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Arrested Development {2003-2006/2013-?}

Jason Bateman, Will Arnett, Portia de Rossi, and the rest of the Bluths reunite to discuss the pressures of filming new ''Arrested'' episodes

Life isn't fair. In the extra time you spent helping an old lady across the street, your parking meter expired and you got a ticket. Or you worked your pants off all day, only to have your boss walk by at the one moment you took your pants off as a joke. Or you're a Cubs fan.

Life isn't fair ... except this time. Because one of TV's most revered 21st-century series, Arrested Development — the show that took dysfunctional-family comedy to brave, brilliant heights for three seasons before being canceled by Fox in 2006 — is actually, really, swear-to-God-no-joking coming back. Thanks to those 140-decibel prayers from that ever-growing legion of fans, at least 10 new episodes — which will bring us up to date on the antics of the Bluth family — are being filmed as you read this, and they will debut on Netflix in the spring, all at once. (Clear your schedules accordingly.)

Call this what you will — a second chance, a rebirth, even a renaissance — but the folks who'll be stepping back into the stair car and $3,000 suits are keenly aware that the pop culture universe doesn't normally course-correct so dramatically to right TV injustices. ''It feels like playing with house money, that somebody else is paying for us to throw a reunion party and come back together and laugh again,'' marvels Jason Bateman, who plays Michael Bluth, the reasonable, smart one. ''It's like waves and waves and waves of gratitude, because it's truly an experience like no other,'' echoes Will Arnett, a.k.a. boastful illusionist Gob. You also may be pleased to know that this reunion is being treated as much more than a rest-on-your-laurels regurgitation of past comedy glories, according to Arrested creator/mastermind Mitchell Hurwitz: ''It feels like fortune. At the same time, we all feel a sense of responsibility. One of the things that was fun about announcing that we were going to do all these episodes was that nobody was expecting it. The fans were asking for a movie, and we came back and said, 'Well, we'll give you even more.' But the rest of that thought is 'And we can't disappoint them.' Which, I'll be honest, takes some of the fun out of it.''

The actors weren't disappointed the first time they reconvened for a scene, set in the penthouse occupied by boozy matriarch Lucille (Jessica Walter). ''We all walked onto the set and we just sat around and stared at each other, and it was surreal,'' marvels Portia de Rossi, who plays selfish activist Lindsay. ''It just felt like time had kind of collapsed in on itself. I understand that there is no time or space in quantum physics. That was the first time I really felt it. Everybody looked exactly the same and they acted exactly the same, both in character and in between takes. Body language was the same, the same old jokes, the same old eye rolls. It was really amazing.''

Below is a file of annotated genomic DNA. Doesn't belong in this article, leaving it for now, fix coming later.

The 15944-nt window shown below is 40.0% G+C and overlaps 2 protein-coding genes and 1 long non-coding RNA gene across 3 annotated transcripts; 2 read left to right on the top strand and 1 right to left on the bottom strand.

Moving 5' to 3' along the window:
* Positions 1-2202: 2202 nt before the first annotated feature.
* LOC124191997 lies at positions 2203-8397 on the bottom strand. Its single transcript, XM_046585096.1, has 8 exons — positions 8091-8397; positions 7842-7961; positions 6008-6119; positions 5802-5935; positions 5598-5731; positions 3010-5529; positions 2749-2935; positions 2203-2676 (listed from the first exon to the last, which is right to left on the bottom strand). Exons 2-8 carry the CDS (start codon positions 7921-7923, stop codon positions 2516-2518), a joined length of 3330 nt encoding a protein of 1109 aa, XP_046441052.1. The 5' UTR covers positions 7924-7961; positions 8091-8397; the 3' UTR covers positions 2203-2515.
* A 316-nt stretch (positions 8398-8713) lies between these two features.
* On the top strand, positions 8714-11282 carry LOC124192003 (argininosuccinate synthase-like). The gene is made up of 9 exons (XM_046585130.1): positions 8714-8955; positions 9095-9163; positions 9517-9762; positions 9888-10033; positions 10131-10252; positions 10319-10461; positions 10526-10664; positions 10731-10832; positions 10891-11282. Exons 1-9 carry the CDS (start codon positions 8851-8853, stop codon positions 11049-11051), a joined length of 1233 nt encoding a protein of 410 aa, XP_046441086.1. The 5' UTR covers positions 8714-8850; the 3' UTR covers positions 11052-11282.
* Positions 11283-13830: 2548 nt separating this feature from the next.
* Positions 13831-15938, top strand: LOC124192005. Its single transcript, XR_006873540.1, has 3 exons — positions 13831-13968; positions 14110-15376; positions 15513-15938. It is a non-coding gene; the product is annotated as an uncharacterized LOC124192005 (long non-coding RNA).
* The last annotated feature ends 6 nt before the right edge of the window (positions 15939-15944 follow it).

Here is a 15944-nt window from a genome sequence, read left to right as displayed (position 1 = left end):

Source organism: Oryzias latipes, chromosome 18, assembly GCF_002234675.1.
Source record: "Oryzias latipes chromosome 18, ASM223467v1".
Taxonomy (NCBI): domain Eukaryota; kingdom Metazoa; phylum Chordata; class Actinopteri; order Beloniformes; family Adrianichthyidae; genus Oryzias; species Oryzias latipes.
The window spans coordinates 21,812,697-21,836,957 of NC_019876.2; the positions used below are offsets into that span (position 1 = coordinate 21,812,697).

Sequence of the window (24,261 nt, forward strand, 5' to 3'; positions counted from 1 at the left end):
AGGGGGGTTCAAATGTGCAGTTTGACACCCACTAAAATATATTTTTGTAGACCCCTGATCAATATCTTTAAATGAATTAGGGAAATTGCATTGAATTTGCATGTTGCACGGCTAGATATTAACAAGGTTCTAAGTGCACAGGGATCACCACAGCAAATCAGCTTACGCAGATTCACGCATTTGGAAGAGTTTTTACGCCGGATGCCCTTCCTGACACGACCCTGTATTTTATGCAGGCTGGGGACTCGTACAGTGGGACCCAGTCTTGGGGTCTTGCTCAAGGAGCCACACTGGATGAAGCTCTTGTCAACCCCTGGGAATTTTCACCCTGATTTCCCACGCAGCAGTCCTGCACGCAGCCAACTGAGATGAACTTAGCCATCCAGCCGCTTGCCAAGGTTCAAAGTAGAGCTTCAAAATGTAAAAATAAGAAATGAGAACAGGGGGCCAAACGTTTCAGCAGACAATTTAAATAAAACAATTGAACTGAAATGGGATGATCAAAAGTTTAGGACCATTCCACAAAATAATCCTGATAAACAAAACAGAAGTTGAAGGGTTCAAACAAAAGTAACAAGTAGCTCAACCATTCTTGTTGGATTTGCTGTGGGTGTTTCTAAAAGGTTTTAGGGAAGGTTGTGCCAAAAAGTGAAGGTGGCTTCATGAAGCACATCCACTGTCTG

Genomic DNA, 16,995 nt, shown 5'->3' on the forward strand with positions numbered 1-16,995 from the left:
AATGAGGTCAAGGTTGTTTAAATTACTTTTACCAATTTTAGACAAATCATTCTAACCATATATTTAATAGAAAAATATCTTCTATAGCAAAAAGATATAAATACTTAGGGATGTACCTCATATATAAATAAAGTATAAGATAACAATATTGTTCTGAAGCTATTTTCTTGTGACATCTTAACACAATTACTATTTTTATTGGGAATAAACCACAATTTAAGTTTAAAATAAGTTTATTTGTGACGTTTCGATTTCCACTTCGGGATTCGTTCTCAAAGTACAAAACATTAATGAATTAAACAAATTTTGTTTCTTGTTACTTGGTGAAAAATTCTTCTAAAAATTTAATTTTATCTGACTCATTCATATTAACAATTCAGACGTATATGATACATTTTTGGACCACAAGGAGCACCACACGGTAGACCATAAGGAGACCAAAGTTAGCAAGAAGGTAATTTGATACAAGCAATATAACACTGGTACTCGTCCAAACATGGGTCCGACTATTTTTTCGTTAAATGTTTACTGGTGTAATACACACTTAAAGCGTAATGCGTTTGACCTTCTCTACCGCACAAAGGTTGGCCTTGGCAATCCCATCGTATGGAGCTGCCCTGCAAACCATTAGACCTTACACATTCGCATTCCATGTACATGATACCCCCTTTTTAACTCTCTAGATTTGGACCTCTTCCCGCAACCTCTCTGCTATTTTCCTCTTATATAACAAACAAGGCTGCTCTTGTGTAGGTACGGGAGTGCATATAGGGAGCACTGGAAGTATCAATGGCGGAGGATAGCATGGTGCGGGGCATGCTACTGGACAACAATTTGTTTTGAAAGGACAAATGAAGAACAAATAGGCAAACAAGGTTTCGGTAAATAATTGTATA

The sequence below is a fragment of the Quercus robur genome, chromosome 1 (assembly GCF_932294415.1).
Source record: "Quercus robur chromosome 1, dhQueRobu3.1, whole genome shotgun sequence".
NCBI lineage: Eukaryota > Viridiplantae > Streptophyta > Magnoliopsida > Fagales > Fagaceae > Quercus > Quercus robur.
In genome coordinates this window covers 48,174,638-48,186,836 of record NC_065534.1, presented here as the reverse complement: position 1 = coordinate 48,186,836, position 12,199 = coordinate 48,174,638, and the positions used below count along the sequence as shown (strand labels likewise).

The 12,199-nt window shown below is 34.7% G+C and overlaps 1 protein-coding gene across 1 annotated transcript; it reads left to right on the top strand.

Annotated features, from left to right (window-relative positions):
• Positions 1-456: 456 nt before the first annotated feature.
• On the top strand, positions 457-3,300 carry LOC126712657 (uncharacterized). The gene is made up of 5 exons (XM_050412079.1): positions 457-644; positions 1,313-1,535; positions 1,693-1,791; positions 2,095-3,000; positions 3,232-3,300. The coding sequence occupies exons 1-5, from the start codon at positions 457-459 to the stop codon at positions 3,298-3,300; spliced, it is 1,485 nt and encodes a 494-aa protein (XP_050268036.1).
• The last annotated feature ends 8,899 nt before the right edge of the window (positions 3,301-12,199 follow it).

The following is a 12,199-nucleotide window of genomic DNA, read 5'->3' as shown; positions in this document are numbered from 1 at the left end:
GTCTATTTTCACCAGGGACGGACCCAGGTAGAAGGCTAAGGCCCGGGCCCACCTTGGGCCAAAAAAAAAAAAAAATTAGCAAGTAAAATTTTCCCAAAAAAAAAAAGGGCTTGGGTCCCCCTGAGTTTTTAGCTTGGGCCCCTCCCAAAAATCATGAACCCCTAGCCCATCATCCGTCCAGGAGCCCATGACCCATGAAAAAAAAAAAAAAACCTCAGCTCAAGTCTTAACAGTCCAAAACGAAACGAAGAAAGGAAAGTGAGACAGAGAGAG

Many things on the new Arrested won't be the same old, though. ''We're trying not to do greatest hits,'' cautions Hurwitz. ''I'm trying to resist just giving the fans what they know. That will be fun in the short term, but I don't think it'll be nourishing.'' He won't spill too many beans about our fallen, self-consumed Bluths — who were last seen being chased by the feds (Lucille), heading to Cabo (Michael, George Michael, and George Sr.), and pitching a show about the family to Arrested's narrator, Ron Howard (Maeby). ''Things have gone very badly for them in every way — sexually, biochemically, '' teases Hurwitz, who is plotting the new episodes on Netflix to serve as a precursor to a not-yet-greenlit Arrested movie. ''They've destroyed the environment, the environment has destroyed them.... There are a lot of ostriches. I would describe this season of Arrested as being bird-heavy.'' Adds Arnett: ''Left to their own devices, these people always become the very worst versions of themselves. And they were left to their own devices once again, and they didn't disappoint. So you're going to find them in the most magnified states of disrepair. They made increasingly bad choices, and it's a snowball effect.''

Underneath that avalanche of comedy, the sun is shining brightly on these Orange County misfits. ''It's certainly a good thing for television,'' says Bateman. ''When an audience really likes something — whatever size that minority is — at least we now know you can be a vocal minority and actually get something done. If a show that you really love went off the air, it's nice to know if you keep banging the drum enough, it can come back. It's nice to be a part of that.'' An equally humbled Hurwitz knows that all of the excitement is tethered to yacht-size expectations, so for now he'll steer clear of declaring victory for the little guy. ''Well, the fans did ask for it, so I think that's an important element. It really puts a lot of the blame on them,'' he quips. ''In fact, 'You asked for it' isn't a bad slogan for us. Or 'Blame America first'... That's not bad either. And it's what the Bluths would do.'' We're going to go out on a limb and say it: The Bluths are back. And they're bringing a bunch of birds. Weird has won. Life is good.

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